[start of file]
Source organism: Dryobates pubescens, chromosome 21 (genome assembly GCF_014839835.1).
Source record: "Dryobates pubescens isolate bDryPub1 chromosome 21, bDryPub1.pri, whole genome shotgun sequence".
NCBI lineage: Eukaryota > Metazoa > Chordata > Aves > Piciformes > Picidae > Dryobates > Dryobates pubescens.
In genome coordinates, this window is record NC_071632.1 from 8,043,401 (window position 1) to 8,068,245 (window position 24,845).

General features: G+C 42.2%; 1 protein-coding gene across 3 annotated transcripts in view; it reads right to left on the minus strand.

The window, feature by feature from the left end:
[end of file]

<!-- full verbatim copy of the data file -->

Source organism: Dryobates pubescens, chromosome 21 (genome assembly GCF_014839835.1).
Source record: "Dryobates pubescens isolate bDryPub1 chromosome 21, bDryPub1.pri, whole genome shotgun sequence".
NCBI lineage: Eukaryota > Metazoa > Chordata > Aves > Piciformes > Picidae > Dryobates > Dryobates pubescens.
In genome coordinates, this window is record NC_071632.1 from 8,043,401 (window position 1) to 8,068,245 (window position 24,845).

General features: G+C 42.2%; 1 protein-coding gene across 3 annotated transcripts in view; it reads right to left on the minus strand.

The window, feature by feature from the left end: